As an adult, Hayes has been equally engaged in giving the community access to great stories. In the past, Hayes served as a media specialist at a local school. With her new role as specialist for the Center for African-American Literature and Culture, she hopes to offer Indianapolis a place to learn more about the amazing books written by and for Black Americans. This new role is important to her because even though she thinks reading offers young people a window to the world, some teens still find it difficult to find their faces and experiences reflected.
“There is a need for diversity in youth literature, and we have to support what’s out there. To shine a spotlight on what’s out there we have to speak with our dollars, purchase those things and advocate by saying this is what I’m looking for,” said Hayes.
School aftercare teacher and education major Lauren Allen agrees that diversity in literature is important. Growing up, Allen loved to read about history and culture.
“Books are great vehicles to make issues on a global scale more personal to our lives. As a student, I chose to do an independent study on the Holocaust after reading Anne Frank’s diary, and that led to an interest in WWII. When I was in high school, I made it a point to read a diverse range of books. There were books on the subject of poverty that made it much more personal to me,” said Allen.
Allen says she is a fan of promoting various forms of diversity in literature because teens will be more likely to read if they can relate to the characters.
“I am very interested in the 1000 Black Girl Book project, because my opinion as an educator is that in order to get students engaged in books, they need to see themselves reflected in the person they are reading about,” said Allen.
The 1000 Black Girl Book project is an online resource created by 12-year-old Marley Dias to help parents, educators and teens find books with inspirational protagonists of color. Other initiatives to promote diversity in literature include Books N Bros, a reading club started by a pre-teen boy in St. Louis, and Teach for Change, a diversity- and social justice-focused reading curriculum that helps parents and teachers find books that encourage readers to build a more equitable, multicultural society.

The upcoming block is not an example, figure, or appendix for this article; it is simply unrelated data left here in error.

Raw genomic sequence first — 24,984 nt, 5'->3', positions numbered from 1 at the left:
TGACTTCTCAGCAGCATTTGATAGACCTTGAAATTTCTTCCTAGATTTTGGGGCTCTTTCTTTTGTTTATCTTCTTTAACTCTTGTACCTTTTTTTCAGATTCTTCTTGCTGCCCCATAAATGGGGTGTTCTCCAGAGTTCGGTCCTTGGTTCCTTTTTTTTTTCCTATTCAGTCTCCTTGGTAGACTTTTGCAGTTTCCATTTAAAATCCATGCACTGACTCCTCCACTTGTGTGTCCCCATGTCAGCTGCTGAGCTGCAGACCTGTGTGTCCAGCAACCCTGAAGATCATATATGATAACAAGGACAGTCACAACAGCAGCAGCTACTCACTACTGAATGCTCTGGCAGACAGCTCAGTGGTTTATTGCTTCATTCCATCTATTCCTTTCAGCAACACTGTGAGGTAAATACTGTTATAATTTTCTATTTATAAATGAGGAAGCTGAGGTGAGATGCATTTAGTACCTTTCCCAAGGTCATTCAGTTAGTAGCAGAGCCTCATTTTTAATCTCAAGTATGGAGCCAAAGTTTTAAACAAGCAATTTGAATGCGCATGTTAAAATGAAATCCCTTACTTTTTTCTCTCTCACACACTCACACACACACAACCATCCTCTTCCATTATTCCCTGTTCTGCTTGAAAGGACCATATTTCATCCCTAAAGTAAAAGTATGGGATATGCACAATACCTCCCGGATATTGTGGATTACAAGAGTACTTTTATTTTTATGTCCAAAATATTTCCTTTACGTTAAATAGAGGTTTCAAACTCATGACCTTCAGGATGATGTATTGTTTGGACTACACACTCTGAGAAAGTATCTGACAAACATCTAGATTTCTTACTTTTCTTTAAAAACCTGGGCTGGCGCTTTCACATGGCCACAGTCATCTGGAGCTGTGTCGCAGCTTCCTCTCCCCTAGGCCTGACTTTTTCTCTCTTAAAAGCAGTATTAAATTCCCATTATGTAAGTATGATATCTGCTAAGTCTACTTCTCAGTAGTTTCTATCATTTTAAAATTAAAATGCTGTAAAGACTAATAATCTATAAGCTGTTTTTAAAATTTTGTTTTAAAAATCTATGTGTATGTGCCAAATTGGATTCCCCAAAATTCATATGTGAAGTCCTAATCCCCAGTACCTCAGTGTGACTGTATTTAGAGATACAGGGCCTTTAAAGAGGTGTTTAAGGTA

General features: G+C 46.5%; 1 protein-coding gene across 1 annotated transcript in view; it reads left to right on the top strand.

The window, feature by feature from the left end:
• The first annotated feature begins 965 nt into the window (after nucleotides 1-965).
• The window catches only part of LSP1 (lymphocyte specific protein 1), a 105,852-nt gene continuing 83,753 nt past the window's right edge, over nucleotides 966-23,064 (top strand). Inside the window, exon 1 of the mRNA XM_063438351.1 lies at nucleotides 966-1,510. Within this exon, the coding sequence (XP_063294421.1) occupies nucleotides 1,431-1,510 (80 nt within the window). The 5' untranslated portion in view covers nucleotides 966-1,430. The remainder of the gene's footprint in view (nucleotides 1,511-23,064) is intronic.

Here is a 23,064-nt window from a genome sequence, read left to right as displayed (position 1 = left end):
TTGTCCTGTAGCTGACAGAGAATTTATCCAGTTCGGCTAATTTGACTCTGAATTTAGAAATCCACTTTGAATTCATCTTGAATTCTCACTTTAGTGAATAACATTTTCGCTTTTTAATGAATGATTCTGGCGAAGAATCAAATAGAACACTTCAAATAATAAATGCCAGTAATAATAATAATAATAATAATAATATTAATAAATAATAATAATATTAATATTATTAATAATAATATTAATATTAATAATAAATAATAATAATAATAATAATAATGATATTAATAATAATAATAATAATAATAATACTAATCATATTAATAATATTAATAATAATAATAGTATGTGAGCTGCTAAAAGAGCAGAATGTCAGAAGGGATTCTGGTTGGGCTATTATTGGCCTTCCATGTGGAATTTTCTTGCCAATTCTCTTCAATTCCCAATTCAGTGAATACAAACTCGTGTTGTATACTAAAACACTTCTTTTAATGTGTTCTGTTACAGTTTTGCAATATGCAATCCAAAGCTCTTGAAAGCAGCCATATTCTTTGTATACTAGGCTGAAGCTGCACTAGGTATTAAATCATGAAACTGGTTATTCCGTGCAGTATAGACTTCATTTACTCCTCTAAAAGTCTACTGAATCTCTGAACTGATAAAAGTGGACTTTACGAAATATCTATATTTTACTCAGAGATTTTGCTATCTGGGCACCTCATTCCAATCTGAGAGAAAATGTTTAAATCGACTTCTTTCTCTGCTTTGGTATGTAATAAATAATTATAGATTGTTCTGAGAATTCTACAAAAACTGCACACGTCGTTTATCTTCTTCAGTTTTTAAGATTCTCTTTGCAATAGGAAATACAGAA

Hayes agrees that while there have been improvements, diversity is still an issue in teen literature. She hopes the Central Library’s new Center for African-American Literature and Culture, opening in October, will be a step in the right direction.
“What we are trying to do is be both a window and a mirror. We would like people of other cultures to learn about the rich culture of Africans all over the world, especially people in our city.”
Revolutionary reading guide:
FOR LITTLE ONES:
I, Too, am America by Langston Hughes
Winner of the Coretta Scott King illustrator award, I, Too, Am America blends the poetic wisdom of Langston Hughes with visionary illustrations from Bryan Collier in this inspirational picture book that carries the promise of equality.
Life’s Challenges series by Melissa Higgins and Nancy Loewen
Gender neutral animal characters and inviting illustrations gently explore difficult situations — the incarceration of a parent, the death of a pet, divorce and death in the family — allowing children going through tough times to find comfort in characters with whom they can relate. Sidebars offer important and empowering coping tips.
Lillian’s Right to Vote: A Celebration of the Voting Rights Act of 1965 by Jonah Winter
As Lillian, a 100-year-old African-American woman, makes a “long haul up a steep hill” to her polling place, she sees more than trees and sky — she sees her family’s history. She sees the passage of the Fifteenth Amendment and her great-grandfather voting for the first time. She sees her parents trying to register to vote. And she sees herself marching in a protest from Selma to Montgomery.
A is for Activist by Innosanto Nagara
A is for Activist is an ABC board book written and illustrated for the next generation of progressives: families who want their kids to grow up in a space that is unapologetic about activism, environmental justice, civil rights, LGBTQ rights and everything else that activists believe in and fight for.
When a Bully is President: Truth and Creativity for Oppressive Times by Maya Gonzalez
Playful ink and watercolor illustrations support a powerful journey that touches on bullying in the founding history of the U.S., how that history may still be impacting kids and families today and ways to use creativity and self respect in the face of negative messages for all marginalized communities.
FOR YOUNG ADULTS:
How It Went Down by KeKla Magoon
When 16-year-old Tariq Johnson dies from gunshot wounds, his community is divided. Tariq was Black. The shooter is white. Was it a hate crime or self-defense, or is truth a little less black and white than society makes it out to be? With a plot that unfortunately mirrors the real world far too well, will the community figure out how it went down?
Simon vs. the Homo Sapiens Agenda by Becky Albertalli
This is the rocky coming-out story of 16-year-old Simon Spier, who is being blackmailed by the class clown. Sexuality and LGBT issues are explored in this quirky teen love story.
Monster by Walter Dean Myers
“Monster” is what the prosecutor called 16-year-old Steve Harmon for his supposed role in the fatal shooting of a convenience-store owner. In this book, racial profiling, peer pressure and justice are explored as aspiring filmmaker Steve chronicles the courtroom proceedings in movie script format.
Sold by Patricia McCormick
When 13-year-old Lakshmi is introduced to a glamorous stranger, she thinks he will help her find a job as a maid in the city. Unbeknownst to her, she has been sold into prostitution. Will she risk everything for a chance to reclaim her life? This powerful teen novel introduces readers to a world that is just as unimaginable as it is real.
Mare’s War by Tanita S. Davis
Mare tells her granddaughters the story of how she came to enlist in the army during WWII, trained in the South and served overseas in England and France. Mare’s story addresses a number of serious issues — attempted child sexual abuse, family strife, poverty, racial discrimination and inequality, lesbianism — as it highlights the numerous “wars” that Mare fought while growing up.